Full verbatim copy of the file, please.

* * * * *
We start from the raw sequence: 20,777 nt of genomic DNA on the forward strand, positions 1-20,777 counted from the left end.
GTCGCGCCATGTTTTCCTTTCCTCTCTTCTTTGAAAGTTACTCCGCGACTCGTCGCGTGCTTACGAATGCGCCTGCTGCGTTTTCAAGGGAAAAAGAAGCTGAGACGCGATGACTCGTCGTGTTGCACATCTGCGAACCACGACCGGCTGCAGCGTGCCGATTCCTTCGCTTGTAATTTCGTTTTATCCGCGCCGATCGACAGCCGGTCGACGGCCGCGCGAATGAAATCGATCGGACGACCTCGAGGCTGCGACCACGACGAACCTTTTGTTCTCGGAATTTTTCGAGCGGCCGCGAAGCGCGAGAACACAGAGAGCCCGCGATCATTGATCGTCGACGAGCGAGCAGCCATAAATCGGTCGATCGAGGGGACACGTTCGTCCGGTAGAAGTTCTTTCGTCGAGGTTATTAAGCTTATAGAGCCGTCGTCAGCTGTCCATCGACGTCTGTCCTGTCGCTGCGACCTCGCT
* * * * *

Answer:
We start from the raw sequence: 20,777 nt of genomic DNA on the forward strand, positions 1-20,777 counted from the left end.
GTCGCGCCATGTTTTCCTTTCCTCTCTTCTTTGAAAGTTACTCCGCGACTCGTCGCGTGCTTACGAATGCGCCTGCTGCGTTTTCAAGGGAAAAAGAAGCTGAGACGCGATGACTCGTCGTGTTGCACATCTGCGAACCACGACCGGCTGCAGCGTGCCGATTCCTTCGCTTGTAATTTCGTTTTATCCGCGCCGATCGACAGCCGGTCGACGGCCGCGCGAATGAAATCGATCGGACGACCTCGAGGCTGCGACCACGACGAACCTTTTGTTCTCGGAATTTTTCGAGCGGCCGCGAAGCGCGAGAACACAGAGAGCCCGCGATCATTGATCGTCGACGAGCGAGCAGCCATAAATCGGTCGATCGAGGGGACACGTTCGTCCGGTAGAAGTTCTTTCGTCGAGGTTATTAAGCTTATAGAGCCGTCGTCAGCTGTCCATCGACGTCTGTCCTGTCGCTGCGACCTCGCT